China remains among the biggest and most puzzling markets for brands navigating the global supplements trade. Boasting both a rich ingredients industry and an unfathomably deep consumer base, nothing in the supplement business goes untouched by China. We asked Health Product Association-China Executive Director Jeff Crowther for his take on market conditions, economic conditions and how channels impact the future of supplements in a market forever pinging on every supplement executive’s radar.
NBJ: China got their worst COVID-19 experiences long after most of the world. How has that shaped the current supple- ment market?
Crowther: Industry events were cancelled and/or rescheduled while North America and the rest of the world were opening back up. Initially, like all other markets, products with immune function grew quickly. This is one of the reasons for the probiotic category to basically explode in China. Growth of probiotics grew exponentially during COVID, as consumers understood them to be helpful with immune health.
NBJ: Are economic conditions affecting consumption?
Crowther: Most definitely. China’s economy isn’t doing too well, and consumption is down, especially on large household purchases, like furniture and appliances. Housing market, China’s largest investment vehicle, is really down, and last I checked, autos were also down for international brands but up for domestic brands. However, the supplement industry, especially on the cross-border side of the business, is still growing at double digits (17.6% value and 12.2% volume). This is the last information the association presented back in February of 2023. Later this month, HPA-China is planning to release the latest figures on the association’s YouTube channel, HPA Global Insights. Latest Figures CLICK HERE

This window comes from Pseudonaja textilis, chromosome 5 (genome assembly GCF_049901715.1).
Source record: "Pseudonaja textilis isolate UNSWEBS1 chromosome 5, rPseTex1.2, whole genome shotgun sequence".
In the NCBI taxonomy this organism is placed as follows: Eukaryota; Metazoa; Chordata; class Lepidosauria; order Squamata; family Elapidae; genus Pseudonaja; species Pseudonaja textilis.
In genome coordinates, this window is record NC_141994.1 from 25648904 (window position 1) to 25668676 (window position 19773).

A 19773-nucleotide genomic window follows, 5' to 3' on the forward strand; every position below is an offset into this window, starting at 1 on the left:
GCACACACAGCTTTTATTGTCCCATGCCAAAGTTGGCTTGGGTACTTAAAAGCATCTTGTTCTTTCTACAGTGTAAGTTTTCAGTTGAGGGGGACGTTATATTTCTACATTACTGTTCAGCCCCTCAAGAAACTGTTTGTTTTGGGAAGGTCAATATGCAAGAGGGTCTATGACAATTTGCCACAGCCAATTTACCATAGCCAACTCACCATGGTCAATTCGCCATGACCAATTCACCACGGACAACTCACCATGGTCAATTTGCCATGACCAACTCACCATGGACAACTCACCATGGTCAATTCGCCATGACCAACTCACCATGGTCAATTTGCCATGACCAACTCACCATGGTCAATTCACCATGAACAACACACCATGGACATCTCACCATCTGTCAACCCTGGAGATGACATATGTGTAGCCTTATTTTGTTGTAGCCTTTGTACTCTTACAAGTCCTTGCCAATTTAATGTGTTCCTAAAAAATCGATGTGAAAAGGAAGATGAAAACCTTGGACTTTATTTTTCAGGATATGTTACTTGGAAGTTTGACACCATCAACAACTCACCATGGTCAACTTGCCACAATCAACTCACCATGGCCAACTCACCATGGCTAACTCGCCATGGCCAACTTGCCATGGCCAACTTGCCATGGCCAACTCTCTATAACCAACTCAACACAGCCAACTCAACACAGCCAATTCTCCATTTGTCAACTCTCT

NBJ: Are economic conditions affecting ingredient exports?
Crowther: I haven’t heard of any issues with this. I spoke with a large U.S. manufacturer, and they said, in some cases, there were excess ingredients coming out of China, which caused some prices to fall. However, that was only one company’s view of the situation.
NBJ: Tension has been high between the U.S. and China on multiple fronts. Do you see that impacting trade?
Crowther: Again, most definitely. Because of the Ukraine-Russia war, the airspace over Russia is closed, so it makes air travel to China from the North American West much longer, with no direct flights. Ticket prices have gone up to over $3,000 for economy, round trip. As a comparison, I used to pay about $800 to $1,200 for a round-trip ticket from LAX to Shanghai. Also, the U.S. State Department recently escalated its travel warning to China as “Reconsider Travel,” which is level 3 on a scale of 4, where 4 is “Do Not Travel.” So, with the time, costs and uncertainty of the geopolitical situation, I feel it’s deterring some from traveling to China and taking a more active role in their China business.
NBJ: What is the state of cross-border e-commerce right now, and do you anticipate any change in the short- to mid-term situation?